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2.5.3 Other Updating Commands

In addition to the five major updating commands, Texinfo mode possesses several less frequently used updating commands:

M-x texinfo-insert-node-lines

Insert @node lines before the @chapter, @section, and other sectioning commands wherever they are missing throughout a region in a Texinfo file.

With an argument (C-u as prefix argument, if interactive), the command texinfo-insert-node-lines not only inserts @node lines but also inserts the chapter or section titles as the names of the corresponding nodes. In addition, it inserts the titles as node names in pre-existing @node lines that lack names. Since node names should be more concise than section or chapter titles, you must manually edit node names so inserted.

For example, the following marks a whole buffer as a region and inserts @node lines and titles throughout:

C-x h C-u M-x texinfo-insert-node-lines

This command inserts titles as node names in @node lines; the texinfo-start-menu-description command (see Inserting Frequently Used Commands) inserts titles as descriptions in menu entries, a different action. However, in both cases, you need to edit the inserted text.

M-x texinfo-multiple-files-update

Update nodes and menus in a document built from several separate files. With C-u as a prefix argument, create and insert a master menu in the outer file. With a numeric prefix argument, such as C-u 2, first update all the menus and all the ‘Next’, ‘Previous’, and ‘Up’ pointers of all the included files before creating and inserting a master menu in the outer file. The texinfo-multiple-files-update command is described in the appendix on @include files. See texinfo-multiple-files-update.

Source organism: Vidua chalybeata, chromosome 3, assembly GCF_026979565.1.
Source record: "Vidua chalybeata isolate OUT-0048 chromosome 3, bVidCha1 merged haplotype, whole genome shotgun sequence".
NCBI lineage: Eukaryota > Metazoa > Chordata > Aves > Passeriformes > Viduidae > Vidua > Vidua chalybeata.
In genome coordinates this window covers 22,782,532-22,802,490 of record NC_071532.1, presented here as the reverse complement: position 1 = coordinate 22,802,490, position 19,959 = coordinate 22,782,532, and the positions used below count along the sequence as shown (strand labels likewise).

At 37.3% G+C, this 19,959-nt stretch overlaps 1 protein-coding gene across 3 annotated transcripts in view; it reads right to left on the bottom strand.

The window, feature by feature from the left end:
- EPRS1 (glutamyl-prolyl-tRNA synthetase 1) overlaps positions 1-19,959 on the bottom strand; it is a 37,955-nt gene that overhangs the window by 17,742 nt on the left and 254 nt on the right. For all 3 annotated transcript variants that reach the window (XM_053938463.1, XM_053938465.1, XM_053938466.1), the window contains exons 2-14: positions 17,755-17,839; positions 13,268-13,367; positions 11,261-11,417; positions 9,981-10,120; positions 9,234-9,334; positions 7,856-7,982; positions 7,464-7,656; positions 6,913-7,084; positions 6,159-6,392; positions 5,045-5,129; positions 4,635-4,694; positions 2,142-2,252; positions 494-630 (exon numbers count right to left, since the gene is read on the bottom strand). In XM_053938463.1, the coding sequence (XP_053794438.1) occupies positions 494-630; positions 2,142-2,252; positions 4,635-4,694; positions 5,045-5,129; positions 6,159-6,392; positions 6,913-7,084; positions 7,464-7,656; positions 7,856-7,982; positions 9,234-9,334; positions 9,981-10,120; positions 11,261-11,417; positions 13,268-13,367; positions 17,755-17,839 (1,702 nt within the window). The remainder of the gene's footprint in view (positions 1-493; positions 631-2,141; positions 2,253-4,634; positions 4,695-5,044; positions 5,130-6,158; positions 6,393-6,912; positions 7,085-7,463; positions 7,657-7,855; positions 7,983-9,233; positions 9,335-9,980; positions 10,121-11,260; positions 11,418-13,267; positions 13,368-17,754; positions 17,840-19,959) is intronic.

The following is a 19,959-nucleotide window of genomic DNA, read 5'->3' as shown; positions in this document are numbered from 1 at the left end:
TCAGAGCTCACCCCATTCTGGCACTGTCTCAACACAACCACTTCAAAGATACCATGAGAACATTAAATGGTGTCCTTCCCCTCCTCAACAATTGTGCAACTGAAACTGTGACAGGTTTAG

M-x texinfo-indent-menu-description

Indent every description in the menu following point to the specified column. You can use this command to give yourself more space for descriptions. With an argument (C-u as prefix argument, if interactive), the texinfo-indent-menu-description command indents every description in every menu in the region. However, this command does not indent the second and subsequent lines of a multi-line description.

M-x texinfo-sequential-node-update

Insert the names of the nodes immediately following and preceding the current node as the ‘Next’ or ‘Previous’ pointers regardless of those nodes’ hierarchical level. This means that the ‘Next’ node of a subsection may well be the next chapter. Sequentially ordered nodes are useful for novels and other documents that you read through sequentially. (However, in Info, the g * command lets you look through the file sequentially, so sequentially ordered nodes are not strictly necessary.) With an argument (prefix argument, if interactive), the texinfo-sequential-node-update command sequentially updates all the nodes in the region.

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